Why I Restore Jeeps

Over the last 15 or so years I have enjoyed restoring two military jeeps—a 1944 GPW that has been in our family since 1967 and a 1942 MB which I bought in 2003. My students and colleagues sometimes ask, “Why do you restore jeeps?” They are often surprised that a professor would love working on military jeeps. Maybe I should be reading the Bible, praying, or preparing a lecture. Aren’t there better ways to use your time and make investments for eternity?

First, I restore jeeps because it enables me to fulfill a patriotic duty. During the war in Viet Nam the draft lottery was instituted and some would say I got lucky. My number was never called up and I never entered the military. Although restoring jeeps doesn’t even come close to the sacrifice made by our soldiers and veterans, I feel that for me it does fulfill a patriotic duty to my country.

Second, restoring military jeeps is a way to honor the soldiers, sailors and flyers who have served our country. Although I marked my jeep for the 11th Airborne, it is dedicated to the memory of all those who put on a uniform and took up arms to protect our country and preserve our freedoms. I am always proud to drive my jeep in the Portland Veterans’ Day Parade. I salute the veterans gathered along the parade route with deep appreciation and genuine gratitude for their service to our country. It’s a way of saying “thank you!”

The 1944 Ford GPW
The 1944 Ford GPW

Third, I restore jeeps because it is a diversion from the other work I do five or six days a week. As a Bible teacher and part-time preacher, most of my work is done with books as I do research for lectures and prepare sermons. Restoring jeeps is a refreshing change from the world of academics to the world of mechanics and military history. Instead of spending money on a psychologist or counselor learning to manage job stress, I spend money on jeep parts and find relief by cutting, bending and welding metal.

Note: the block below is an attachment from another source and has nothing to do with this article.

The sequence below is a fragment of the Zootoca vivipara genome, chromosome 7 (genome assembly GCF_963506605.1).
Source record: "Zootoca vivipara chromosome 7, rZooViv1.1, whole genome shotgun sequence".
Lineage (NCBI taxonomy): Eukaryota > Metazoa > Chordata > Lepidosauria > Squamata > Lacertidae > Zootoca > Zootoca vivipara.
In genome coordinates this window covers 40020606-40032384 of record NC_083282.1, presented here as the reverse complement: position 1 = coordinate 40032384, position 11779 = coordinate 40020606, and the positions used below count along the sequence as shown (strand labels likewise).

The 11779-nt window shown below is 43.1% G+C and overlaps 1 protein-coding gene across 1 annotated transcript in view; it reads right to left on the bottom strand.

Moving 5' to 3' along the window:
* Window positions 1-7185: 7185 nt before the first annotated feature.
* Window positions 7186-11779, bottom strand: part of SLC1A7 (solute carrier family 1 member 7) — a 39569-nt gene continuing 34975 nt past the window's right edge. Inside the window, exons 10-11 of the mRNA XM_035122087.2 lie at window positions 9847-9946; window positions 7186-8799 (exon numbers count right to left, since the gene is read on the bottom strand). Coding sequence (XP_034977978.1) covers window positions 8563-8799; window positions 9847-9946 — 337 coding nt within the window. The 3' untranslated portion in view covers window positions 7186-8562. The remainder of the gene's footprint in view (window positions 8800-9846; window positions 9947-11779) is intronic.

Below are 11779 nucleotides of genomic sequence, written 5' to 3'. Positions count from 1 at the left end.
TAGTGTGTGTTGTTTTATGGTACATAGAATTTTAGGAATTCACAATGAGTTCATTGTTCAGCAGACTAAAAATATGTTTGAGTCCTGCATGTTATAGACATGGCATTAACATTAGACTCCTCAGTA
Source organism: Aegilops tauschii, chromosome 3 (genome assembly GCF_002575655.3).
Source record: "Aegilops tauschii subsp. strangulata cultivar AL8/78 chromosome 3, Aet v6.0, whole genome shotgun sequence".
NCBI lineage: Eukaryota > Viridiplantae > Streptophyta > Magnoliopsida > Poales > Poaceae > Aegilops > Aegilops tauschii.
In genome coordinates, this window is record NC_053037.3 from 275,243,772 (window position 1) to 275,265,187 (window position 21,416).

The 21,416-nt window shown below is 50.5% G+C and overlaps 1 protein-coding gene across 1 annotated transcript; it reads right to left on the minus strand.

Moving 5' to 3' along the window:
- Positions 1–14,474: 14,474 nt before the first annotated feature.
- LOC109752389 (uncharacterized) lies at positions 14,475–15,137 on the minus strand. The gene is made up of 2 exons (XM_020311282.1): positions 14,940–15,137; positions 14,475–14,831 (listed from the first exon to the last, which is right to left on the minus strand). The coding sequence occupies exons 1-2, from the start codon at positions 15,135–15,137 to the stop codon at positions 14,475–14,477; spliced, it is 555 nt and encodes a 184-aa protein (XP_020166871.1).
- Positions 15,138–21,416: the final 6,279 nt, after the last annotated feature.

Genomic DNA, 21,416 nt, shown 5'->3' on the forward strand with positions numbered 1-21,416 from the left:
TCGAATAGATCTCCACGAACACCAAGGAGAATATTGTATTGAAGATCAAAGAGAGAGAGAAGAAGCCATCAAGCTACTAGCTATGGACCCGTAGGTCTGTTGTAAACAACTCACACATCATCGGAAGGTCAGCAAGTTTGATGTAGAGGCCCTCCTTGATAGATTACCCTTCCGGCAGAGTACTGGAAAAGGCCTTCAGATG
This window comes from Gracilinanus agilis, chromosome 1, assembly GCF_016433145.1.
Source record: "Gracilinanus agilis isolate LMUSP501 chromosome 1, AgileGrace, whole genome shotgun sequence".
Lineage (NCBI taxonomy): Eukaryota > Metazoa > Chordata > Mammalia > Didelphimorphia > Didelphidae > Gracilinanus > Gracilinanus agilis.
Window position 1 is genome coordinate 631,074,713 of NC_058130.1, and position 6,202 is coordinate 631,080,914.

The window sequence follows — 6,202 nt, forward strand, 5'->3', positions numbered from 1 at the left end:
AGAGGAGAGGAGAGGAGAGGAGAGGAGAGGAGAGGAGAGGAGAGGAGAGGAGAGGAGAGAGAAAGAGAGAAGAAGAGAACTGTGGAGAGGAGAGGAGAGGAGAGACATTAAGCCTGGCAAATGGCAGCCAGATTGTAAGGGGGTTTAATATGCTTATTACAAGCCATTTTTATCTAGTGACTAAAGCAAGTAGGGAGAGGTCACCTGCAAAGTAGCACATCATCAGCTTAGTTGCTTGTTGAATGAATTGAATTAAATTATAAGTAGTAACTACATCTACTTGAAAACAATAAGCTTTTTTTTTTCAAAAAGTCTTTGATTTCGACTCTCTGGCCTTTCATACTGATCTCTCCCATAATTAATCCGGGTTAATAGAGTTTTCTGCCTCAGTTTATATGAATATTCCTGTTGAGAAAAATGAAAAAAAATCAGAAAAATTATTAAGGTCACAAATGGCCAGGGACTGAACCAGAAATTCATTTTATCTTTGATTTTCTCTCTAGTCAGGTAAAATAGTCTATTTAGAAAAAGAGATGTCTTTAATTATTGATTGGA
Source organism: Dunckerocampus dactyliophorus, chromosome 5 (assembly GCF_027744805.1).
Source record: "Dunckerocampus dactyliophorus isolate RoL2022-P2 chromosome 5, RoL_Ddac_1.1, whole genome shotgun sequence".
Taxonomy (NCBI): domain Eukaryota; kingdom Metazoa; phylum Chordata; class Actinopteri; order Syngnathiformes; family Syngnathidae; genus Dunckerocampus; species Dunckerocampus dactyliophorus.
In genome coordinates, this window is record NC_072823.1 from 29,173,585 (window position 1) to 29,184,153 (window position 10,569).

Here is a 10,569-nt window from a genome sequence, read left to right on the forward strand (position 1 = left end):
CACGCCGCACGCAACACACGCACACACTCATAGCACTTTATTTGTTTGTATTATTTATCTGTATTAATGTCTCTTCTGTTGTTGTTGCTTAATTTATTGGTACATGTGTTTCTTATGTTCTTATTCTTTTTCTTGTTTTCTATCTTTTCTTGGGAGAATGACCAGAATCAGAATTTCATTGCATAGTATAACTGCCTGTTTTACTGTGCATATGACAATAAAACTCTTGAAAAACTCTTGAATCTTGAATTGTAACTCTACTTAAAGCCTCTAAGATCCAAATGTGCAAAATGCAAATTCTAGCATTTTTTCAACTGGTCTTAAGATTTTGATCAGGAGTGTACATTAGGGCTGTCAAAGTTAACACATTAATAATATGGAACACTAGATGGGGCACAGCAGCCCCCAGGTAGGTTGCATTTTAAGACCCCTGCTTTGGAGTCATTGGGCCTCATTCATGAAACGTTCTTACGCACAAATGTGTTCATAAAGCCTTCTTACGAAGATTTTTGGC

Fourth, I restore jeeps because it dovetails with my love for military history. Ever since spending a summer on Guam as pastor of a small church, I have fallen in love with military history, especially World War II history. On a cold winter night you’ll usually find me spending an hour or so reading a book like Flags of Our Fathers or Ghost Soldiers. Reading military history gives one a vicarious experience of military life. But restoring jeeps gives me an opportunity to own, rebuild and drive actual WWII military artifacts!

The fifth reason I enjoy restoring jeeps is theological. The Bible reveals that God is in the restoration business. But instead of working on old military vehicles, He restores individual lives and hearts. David acknowledges in Psalm 23:3, “He restores my soul.” He does that through the truth of His Word (Psa. 19:7). God is in the business of taking hurting and broken people and making them new again in demonstration of his love and grace. Eventually God will restore “all things” (Acts 3:21). When I am scrapping rust and restoring old metal, I am reminded that I’m God’s restoration project. He accepts me as I am, with all my dents and broken parts. Then he begins a process of cleaning me up, repairing my life and making me like new. In spite of my best efforts, my jeeps are not perfect. But someday when God finishes His work, I will be (1 John 3:2).

About J. Carl Laney

J. Carl Laney teaches Biblical Literature at Western Seminary and is an instructor for Western's Israel Study Program. Carl has authored numerous books, including most recently, “Discipleship: Training from the Master Disciple Maker” (2018).